The latest record from the prolific and consistently inventive Toro Y Moi is a fluorescent blend of alt-R&B and gooey Eighties synth pop that suits Chaz Bear’s (formerly Bundick) reedy tenor and knack for subtly layered instrumentals. On Boo Boo he asserts himself as a vocalist and captures the life cycle of a relationship with results that are buoyant and engaging if not quite as wholly original as some of his previous work.
In channeling a moodier brand of R&B, Bear doesn’t do much to hide his contemporary influences. ‘No Show’ incorporates a cadence that feels cribbed from The Weeknd’s earlier work, while tracks like ‘Windows’ and ‘Girl Like You’ feel like reboots of 808s & Heartbreak-era Kanye West.
'Embarcadero' is a woozy and captivating instrumental break that blends thick, cavernous percussion with undulating, intertwining synths creating a soundscape that feels right at home with the rest of Boo Boo but also exotic. It’s one of the stronger, stranger instrumentals on the album and Bear made a wise choice letting one of his synths handle the melody instead of trying to tackle it himself.
While Bear leaves plenty of room for introspection (some of which is welcome and insightful like 'Inside My Head', and some of which veers more towards navel-gazing 'Windows'), the best moments on the record are decisively the uptempo ones, where he crafts sleek instrumentals that feel like a late-night speedboat ride and that allow him to play with his delivery. The opener “Mirage” is one of the most conventionally catchy tracks of his career, and it’s not hard to picture it being the track that breaks him to a mainstream audience, while 'Girl Like You' stacks vocal harmonies gorgeously atop a dense, gummy bass line.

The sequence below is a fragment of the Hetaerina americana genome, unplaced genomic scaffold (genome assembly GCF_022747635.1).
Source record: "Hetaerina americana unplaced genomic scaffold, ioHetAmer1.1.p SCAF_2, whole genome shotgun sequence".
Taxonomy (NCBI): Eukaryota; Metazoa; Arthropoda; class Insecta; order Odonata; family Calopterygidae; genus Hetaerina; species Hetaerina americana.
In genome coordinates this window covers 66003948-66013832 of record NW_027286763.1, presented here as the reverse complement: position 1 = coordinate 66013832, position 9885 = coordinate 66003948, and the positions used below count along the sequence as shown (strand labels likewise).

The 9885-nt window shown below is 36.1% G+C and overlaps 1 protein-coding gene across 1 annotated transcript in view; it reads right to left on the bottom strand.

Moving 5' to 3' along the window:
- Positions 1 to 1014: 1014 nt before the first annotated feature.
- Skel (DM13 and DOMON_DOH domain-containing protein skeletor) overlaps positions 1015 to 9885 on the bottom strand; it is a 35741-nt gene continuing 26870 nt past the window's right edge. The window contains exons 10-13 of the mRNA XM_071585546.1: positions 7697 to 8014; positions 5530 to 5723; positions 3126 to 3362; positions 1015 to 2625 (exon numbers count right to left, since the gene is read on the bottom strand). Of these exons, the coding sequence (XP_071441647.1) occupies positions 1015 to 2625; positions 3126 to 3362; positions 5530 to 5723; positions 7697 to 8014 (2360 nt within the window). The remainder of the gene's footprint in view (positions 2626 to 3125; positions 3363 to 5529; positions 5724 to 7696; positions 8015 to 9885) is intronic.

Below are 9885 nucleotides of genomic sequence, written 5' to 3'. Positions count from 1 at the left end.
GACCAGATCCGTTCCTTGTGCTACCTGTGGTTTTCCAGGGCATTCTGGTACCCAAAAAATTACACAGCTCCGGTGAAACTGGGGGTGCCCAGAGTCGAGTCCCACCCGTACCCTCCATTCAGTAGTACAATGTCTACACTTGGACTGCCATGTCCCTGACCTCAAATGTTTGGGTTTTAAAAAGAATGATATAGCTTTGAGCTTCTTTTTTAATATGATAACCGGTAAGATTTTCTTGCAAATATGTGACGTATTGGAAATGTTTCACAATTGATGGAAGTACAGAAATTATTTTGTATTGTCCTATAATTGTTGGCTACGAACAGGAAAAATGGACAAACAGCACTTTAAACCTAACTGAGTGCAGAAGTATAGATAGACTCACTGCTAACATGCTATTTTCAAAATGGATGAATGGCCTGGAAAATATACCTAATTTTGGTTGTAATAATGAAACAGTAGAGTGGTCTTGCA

'Labyrinth' is another highlight, with soaring, ethereal synths boxed into a tight rhythmic grid. It’s one of the album’s more nakedly dramatic tracks (“A shake in your voice is all I hear when you tell me you can’t decide / Who’s gonna wipe away those tears if you come out alive?” Bear asks the song’s subject). It maintains the album’s abstract elegance but also establishes the stakes of the relationship arc that informs the record (just like how the title can be taken as either a term of endearment or an exclamation of pain).
Some of the album’s slower moments like 'Don’t Try' and 'You and I' drag a bit, the latter due to a shapeless pile of synth chords that don’t pick up any percussion until roughly halfway through the track. There’s a pleasing dissonance to the uptempo songs that deal with disillusionment and heartbreak, and hearing Bear traffic in straight ballads is a touch too on the nose.
Boo Boo is fascinating as an exercise for Bear, and proves that Toro Y Moi has yet another viable direction to take their music in. At some point, Bear may need to chart a clear course for the project but for now it’s fun to hear him freely experimenting with new sonic palettes.
6Grant Rindner's Score